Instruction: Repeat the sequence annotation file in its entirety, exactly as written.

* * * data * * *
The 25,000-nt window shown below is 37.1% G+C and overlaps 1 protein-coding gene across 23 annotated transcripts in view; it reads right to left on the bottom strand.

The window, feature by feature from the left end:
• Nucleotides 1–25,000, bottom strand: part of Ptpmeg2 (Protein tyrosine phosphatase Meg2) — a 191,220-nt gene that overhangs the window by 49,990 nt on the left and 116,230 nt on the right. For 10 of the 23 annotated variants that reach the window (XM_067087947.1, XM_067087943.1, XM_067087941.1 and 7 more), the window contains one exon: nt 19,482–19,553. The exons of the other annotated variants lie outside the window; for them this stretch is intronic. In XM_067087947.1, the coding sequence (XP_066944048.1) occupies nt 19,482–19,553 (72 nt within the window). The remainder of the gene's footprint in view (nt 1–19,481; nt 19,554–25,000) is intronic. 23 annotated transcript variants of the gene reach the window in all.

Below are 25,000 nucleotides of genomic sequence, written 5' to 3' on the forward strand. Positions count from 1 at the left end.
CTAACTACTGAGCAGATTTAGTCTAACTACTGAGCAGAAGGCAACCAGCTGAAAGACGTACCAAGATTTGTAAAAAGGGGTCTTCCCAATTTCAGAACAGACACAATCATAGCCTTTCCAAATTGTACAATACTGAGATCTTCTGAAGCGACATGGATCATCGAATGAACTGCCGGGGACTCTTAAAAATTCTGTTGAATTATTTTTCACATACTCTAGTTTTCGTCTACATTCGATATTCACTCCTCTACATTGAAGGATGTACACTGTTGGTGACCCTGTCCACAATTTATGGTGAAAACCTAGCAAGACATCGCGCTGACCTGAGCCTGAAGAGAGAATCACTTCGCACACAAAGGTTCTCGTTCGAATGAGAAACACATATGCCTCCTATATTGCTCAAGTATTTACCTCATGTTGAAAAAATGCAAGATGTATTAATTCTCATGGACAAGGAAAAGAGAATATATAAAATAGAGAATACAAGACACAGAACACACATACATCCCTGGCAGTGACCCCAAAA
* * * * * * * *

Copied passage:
The 25,000-nt window shown below is 37.1% G+C and overlaps 1 protein-coding gene across 23 annotated transcripts in view; it reads right to left on the bottom strand.

The window, feature by feature from the left end:
• Nucleotides 1–25,000, bottom strand: part of Ptpmeg2 (Protein tyrosine phosphatase Meg2) — a 191,220-nt gene that overhangs the window by 49,990 nt on the left and 116,230 nt on the right. For 10 of the 23 annotated variants that reach the window (XM_067087947.1, XM_067087943.1, XM_067087941.1 and 7 more), the window contains one exon: nt 19,482–19,553. The exons of the other annotated variants lie outside the window; for them this stretch is intronic. In XM_067087947.1, the coding sequence (XP_066944048.1) occupies nt 19,482–19,553 (72 nt within the window). The remainder of the gene's footprint in view (nt 1–19,481; nt 19,554–25,000) is intronic. 23 annotated transcript variants of the gene reach the window in all.

Below are 25,000 nucleotides of genomic sequence, written 5' to 3' on the forward strand. Positions count from 1 at the left end.
CTAACTACTGAGCAGATTTAGTCTAACTACTGAGCAGAAGGCAACCAGCTGAAAGACGTACCAAGATTTGTAAAAAGGGGTCTTCCCAATTTCAGAACAGACACAATCATAGCCTTTCCAAATTGTACAATACTGAGATCTTCTGAAGCGACATGGATCATCGAATGAACTGCCGGGGACTCTTAAAAATTCTGTTGAATTATTTTTCACATACTCTAGTTTTCGTCTACATTCGATATTCACTCCTCTACATTGAAGGATGTACACTGTTGGTGACCCTGTCCACAATTTATGGTGAAAACCTAGCAAGACATCGCGCTGACCTGAGCCTGAAGAGAGAATCACTTCGCACACAAAGGTTCTCGTTCGAATGAGAAACACATATGCCTCCTATATTGCTCAAGTATTTACCTCATGTTGAAAAAATGCAAGATGTATTAATTCTCATGGACAAGGAAAAGAGAATATATAAAATAGAGAATACAAGACACAGAACACACATACATCCCTGGCAGTGACCCCAAAA